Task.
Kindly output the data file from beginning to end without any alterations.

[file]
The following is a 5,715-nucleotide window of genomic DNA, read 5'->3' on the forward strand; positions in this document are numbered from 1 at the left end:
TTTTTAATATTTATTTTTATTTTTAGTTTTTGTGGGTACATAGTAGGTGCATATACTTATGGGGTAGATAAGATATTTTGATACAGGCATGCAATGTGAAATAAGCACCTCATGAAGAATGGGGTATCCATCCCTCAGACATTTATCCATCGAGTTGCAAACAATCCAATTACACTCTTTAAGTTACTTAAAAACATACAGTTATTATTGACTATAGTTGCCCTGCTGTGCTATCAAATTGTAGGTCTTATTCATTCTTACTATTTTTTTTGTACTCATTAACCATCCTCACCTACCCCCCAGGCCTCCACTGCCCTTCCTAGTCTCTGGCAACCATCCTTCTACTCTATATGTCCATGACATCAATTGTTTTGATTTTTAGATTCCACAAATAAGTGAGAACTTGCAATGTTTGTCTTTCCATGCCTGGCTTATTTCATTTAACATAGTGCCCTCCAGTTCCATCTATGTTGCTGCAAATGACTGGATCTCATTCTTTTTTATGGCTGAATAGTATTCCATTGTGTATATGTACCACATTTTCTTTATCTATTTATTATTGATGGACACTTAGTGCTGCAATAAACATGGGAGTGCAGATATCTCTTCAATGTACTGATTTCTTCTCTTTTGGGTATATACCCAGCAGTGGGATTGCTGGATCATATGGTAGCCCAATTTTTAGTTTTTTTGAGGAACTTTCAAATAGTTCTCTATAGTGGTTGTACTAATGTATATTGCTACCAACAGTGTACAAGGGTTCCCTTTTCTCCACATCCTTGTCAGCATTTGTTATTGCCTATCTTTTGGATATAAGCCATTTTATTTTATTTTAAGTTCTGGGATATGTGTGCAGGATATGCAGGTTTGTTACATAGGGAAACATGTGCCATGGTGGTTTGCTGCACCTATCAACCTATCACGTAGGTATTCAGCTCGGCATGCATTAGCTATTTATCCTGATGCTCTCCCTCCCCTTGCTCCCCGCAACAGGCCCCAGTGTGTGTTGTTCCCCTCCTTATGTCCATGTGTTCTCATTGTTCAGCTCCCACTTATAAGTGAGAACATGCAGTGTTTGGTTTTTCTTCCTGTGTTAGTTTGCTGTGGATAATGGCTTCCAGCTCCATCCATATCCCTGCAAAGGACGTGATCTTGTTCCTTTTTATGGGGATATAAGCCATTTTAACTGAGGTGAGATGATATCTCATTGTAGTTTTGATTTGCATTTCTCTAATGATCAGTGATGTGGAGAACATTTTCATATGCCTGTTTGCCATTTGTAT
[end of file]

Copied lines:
The following is a 5,715-nucleotide window of genomic DNA, read 5'->3' on the forward strand; positions in this document are numbered from 1 at the left end:
TTTTTAATATTTATTTTTATTTTTAGTTTTTGTGGGTACATAGTAGGTGCATATACTTATGGGGTAGATAAGATATTTTGATACAGGCATGCAATGTGAAATAAGCACCTCATGAAGAATGGGGTATCCATCCCTCAGACATTTATCCATCGAGTTGCAAACAATCCAATTACACTCTTTAAGTTACTTAAAAACATACAGTTATTATTGACTATAGTTGCCCTGCTGTGCTATCAAATTGTAGGTCTTATTCATTCTTACTATTTTTTTTGTACTCATTAACCATCCTCACCTACCCCCCAGGCCTCCACTGCCCTTCCTAGTCTCTGGCAACCATCCTTCTACTCTATATGTCCATGACATCAATTGTTTTGATTTTTAGATTCCACAAATAAGTGAGAACTTGCAATGTTTGTCTTTCCATGCCTGGCTTATTTCATTTAACATAGTGCCCTCCAGTTCCATCTATGTTGCTGCAAATGACTGGATCTCATTCTTTTTTATGGCTGAATAGTATTCCATTGTGTATATGTACCACATTTTCTTTATCTATTTATTATTGATGGACACTTAGTGCTGCAATAAACATGGGAGTGCAGATATCTCTTCAATGTACTGATTTCTTCTCTTTTGGGTATATACCCAGCAGTGGGATTGCTGGATCATATGGTAGCCCAATTTTTAGTTTTTTTGAGGAACTTTCAAATAGTTCTCTATAGTGGTTGTACTAATGTATATTGCTACCAACAGTGTACAAGGGTTCCCTTTTCTCCACATCCTTGTCAGCATTTGTTATTGCCTATCTTTTGGATATAAGCCATTTTATTTTATTTTAAGTTCTGGGATATGTGTGCAGGATATGCAGGTTTGTTACATAGGGAAACATGTGCCATGGTGGTTTGCTGCACCTATCAACCTATCACGTAGGTATTCAGCTCGGCATGCATTAGCTATTTATCCTGATGCTCTCCCTCCCCTTGCTCCCCGCAACAGGCCCCAGTGTGTGTTGTTCCCCTCCTTATGTCCATGTGTTCTCATTGTTCAGCTCCCACTTATAAGTGAGAACATGCAGTGTTTGGTTTTTCTTCCTGTGTTAGTTTGCTGTGGATAATGGCTTCCAGCTCCATCCATATCCCTGCAAAGGACGTGATCTTGTTCCTTTTTATGGGGATATAAGCCATTTTAACTGAGGTGAGATGATATCTCATTGTAGTTTTGATTTGCATTTCTCTAATGATCAGTGATGTGGAGAACATTTTCATATGCCTGTTTGCCATTTGTAT